Colonies are located at sites ranging from 690 to 1,180- foot elevation. Some colonies occur in the fog belt of the coastal range. Coastal chaparral and coastal grasslands dominate the vegetation type where colonies are found.


The mission blue was first collected in 1937 from the Mission District of San Francisco. Today a small colony survives on Twin Peaks, symbolic as the type locality for this butterfly. The majority of the remaining colonies are found on San Bruno Mountain, San Mateo County. Other colonies have been discovered in San Mateo County and the butterfly has also been collected from Fort Baker, Marin County.

threats and conservation needs

The biggest threat is the loss of existing habitat to development, particularly on San Bruno Mountain where parts of the area are already slated for development and there is constant pressure for more. Associated with this development is the increase in recreation that accompanies growing populations of human residents. Trampling of habitat is already a problem for the Twin Peaks site. Vegetation changes due to altered management and invasive plants also reduce the quality of remaining habitat. The Habitat Conservation Plan process is intended to limit pressure on important habitat by defining where development is suitable and ensuring habitat of adequate quality and area remains.

Most of the butterflies are on private land so some sort of landowner education as well as safe harbor agreements may be appropriate.

Surveys and monitoring of known colonies, using survey methodologies that provide both distribution and abundance data should continue. Searches for potential habitat within the historic range should be done. Studies evaluating changes to habitat due to development and recreation pressures would be valuable, as would studies evaluating the impacts of management actions.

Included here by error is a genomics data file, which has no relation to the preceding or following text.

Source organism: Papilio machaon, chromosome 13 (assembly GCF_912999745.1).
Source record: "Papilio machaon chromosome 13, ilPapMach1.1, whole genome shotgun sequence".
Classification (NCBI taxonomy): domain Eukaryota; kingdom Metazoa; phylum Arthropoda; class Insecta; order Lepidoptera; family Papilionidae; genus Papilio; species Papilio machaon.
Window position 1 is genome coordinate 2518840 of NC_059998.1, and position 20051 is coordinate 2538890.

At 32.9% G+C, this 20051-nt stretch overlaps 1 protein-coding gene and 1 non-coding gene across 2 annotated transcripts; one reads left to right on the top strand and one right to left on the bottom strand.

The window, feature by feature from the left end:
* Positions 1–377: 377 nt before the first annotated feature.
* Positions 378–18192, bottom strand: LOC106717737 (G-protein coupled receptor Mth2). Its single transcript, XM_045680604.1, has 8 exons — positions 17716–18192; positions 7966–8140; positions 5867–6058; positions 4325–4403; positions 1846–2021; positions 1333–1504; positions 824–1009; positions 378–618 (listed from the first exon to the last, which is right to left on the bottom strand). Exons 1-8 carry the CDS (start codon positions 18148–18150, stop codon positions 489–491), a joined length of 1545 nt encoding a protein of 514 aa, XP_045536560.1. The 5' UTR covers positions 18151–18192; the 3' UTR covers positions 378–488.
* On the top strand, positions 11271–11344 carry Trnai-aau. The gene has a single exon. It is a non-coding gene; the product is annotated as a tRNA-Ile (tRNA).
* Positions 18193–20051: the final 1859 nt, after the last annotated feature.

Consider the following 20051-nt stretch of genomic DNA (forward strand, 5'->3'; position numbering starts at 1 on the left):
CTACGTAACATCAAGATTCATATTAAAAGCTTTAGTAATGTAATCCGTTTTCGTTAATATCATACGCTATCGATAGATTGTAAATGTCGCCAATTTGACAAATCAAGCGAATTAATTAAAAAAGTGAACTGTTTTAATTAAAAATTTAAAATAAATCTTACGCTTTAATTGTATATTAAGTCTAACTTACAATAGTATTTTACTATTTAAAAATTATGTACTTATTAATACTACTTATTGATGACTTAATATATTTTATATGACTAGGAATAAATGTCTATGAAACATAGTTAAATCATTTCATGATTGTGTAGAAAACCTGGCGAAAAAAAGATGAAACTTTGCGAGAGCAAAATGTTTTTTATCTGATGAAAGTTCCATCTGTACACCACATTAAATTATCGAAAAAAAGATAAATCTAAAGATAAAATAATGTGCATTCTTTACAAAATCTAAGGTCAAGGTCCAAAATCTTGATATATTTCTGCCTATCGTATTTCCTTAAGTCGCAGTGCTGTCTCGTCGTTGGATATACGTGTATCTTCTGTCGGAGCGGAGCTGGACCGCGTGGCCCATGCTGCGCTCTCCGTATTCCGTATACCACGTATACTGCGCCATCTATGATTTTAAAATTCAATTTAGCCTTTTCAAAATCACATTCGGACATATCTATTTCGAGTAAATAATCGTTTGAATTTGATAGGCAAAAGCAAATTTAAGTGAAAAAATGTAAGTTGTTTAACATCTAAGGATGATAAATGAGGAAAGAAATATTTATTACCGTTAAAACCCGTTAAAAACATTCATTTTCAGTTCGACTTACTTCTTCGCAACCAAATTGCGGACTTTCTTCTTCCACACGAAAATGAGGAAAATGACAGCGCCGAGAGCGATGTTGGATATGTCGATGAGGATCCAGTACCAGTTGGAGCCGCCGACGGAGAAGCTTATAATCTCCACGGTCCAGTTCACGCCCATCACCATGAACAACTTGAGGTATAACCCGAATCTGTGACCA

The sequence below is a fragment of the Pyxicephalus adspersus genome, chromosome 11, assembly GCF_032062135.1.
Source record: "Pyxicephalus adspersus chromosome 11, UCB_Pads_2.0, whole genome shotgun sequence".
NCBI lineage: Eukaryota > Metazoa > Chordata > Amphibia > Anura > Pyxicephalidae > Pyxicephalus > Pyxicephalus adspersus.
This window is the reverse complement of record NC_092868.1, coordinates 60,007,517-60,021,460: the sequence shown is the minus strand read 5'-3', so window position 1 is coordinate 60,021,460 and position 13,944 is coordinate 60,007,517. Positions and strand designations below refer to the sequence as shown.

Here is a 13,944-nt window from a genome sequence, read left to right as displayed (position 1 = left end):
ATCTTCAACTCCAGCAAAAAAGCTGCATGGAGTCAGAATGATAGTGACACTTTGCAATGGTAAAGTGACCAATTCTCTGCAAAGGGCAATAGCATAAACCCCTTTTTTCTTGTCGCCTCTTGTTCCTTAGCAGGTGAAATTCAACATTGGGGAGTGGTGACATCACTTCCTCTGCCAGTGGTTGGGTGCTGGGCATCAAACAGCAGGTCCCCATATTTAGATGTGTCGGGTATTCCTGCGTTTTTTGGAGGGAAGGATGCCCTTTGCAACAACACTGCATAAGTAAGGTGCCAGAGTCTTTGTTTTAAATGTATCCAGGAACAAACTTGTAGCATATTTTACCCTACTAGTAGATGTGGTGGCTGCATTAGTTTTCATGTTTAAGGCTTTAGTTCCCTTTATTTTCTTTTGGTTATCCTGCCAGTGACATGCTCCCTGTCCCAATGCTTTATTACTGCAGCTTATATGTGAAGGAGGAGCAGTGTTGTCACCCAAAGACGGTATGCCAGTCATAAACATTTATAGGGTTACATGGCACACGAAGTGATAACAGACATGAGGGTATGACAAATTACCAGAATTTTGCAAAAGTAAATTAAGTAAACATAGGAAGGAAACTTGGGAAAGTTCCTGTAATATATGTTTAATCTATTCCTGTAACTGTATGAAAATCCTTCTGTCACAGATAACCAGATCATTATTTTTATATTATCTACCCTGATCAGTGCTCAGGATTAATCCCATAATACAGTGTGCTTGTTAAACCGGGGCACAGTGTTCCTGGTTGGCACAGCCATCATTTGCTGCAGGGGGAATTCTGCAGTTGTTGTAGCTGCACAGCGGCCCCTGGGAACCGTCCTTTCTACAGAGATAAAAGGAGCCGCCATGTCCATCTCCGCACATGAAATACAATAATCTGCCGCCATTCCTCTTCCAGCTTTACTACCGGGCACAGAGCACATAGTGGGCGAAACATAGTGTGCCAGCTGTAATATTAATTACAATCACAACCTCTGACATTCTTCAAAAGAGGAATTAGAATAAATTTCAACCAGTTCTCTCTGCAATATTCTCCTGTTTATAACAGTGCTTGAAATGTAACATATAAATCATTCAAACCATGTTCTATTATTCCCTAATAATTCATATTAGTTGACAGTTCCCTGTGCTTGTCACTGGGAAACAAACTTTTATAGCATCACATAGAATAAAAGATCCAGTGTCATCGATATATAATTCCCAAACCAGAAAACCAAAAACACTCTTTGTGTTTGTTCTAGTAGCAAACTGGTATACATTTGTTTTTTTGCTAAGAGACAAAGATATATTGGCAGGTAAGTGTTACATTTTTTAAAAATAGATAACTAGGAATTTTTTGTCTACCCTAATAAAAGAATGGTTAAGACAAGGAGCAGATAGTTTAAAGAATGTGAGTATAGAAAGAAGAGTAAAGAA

Arnold, R. A. 1980. Ecological studies on six endangered butterflies (Lepidoptera: Lycaenidae); island biogeography, patch dynamics, and the design of habitat preserves. Berkeley, CA: University of California at Berkeley. Ph.D. dissertation.

________. 1983. Ecological studies of six endangered butterflies (Lepidoptera, Lycaenidae): island biography, patch dynamics, and design of habitat preserves. University of California Publications in Entomology 99:1-161.

Downey, J. C. 1957. Infraspecific variation and evolution in populations of Plebejus icarioides (Bdv.). Davis, CA: University of California at Davis. Ph.D. dissertation.

Longcore, T., C. S. Lam, and J. P. Wilson. 2004. Analysis of Butterfly Survey Data and Methodolgy from San Bruno Mountain Habitat Conservation Plan (1982-2000). 1. Status and Trends. University of Southern California GIS Research Laboratory and Center for Sustainable Cities, Los Angeles, CA. (Available on Urban Wildlands Group website Accessed 3/25/05.)

Orsak, L. J. 1982. The endangered Mission Blue butterfly of California—indicator of an imperiled natural ecosystem. Xerces Society Educational Leaflet 8. The Xerces Society, Portland, OR. (Text available on San Bruno Mountain Watch website Accessed 4/5/05.)

Thelander, C. (ed.). 1994. Life on the edge: a guide to California’s endangered natural resources. Santa Cruz, CA: BioSystem Books.

U.S. Fish and Wildlife Service. 1984. San Bruno Elfin and Mission Blue Butterflies Recovery Plan. Portland, Oregon.

additional resources

Recovery plan

U.S. Fish & Wildlife Service, Endangered Species Program; Mission Blue Butterfly (Accessed 4/5/05)

U.S. Fish & Wildlife Service, Sacramento Fish And Wildlife Office; Species account: Mission Blue Butterfly (Accessed 4/5/05)

NatureServe Explorer (Accessed 9/22/08)

University of California at Berkeley, Essig Museum of Entomology; California’s Endangered Insects: Callippe Silverspot Butterfly (Accessed 4/5/05)

Virginia Tech, Conservation Management Institute; Endangered Species Information System: Mission Blue Butterfly (Accessed 4/5/05)


Black, S. H., and D. M. Vaughan. 2005. Species Profile: Icaricia icarioides missionensis. In Shepherd, M. D., D. M. Vaughan, and S. H. Black (Eds). Red List of Pollinator Insects of North America. CD-ROM Version 1 (May 2005). Portland, OR: The Xerces Society for Invertebrate Conservation.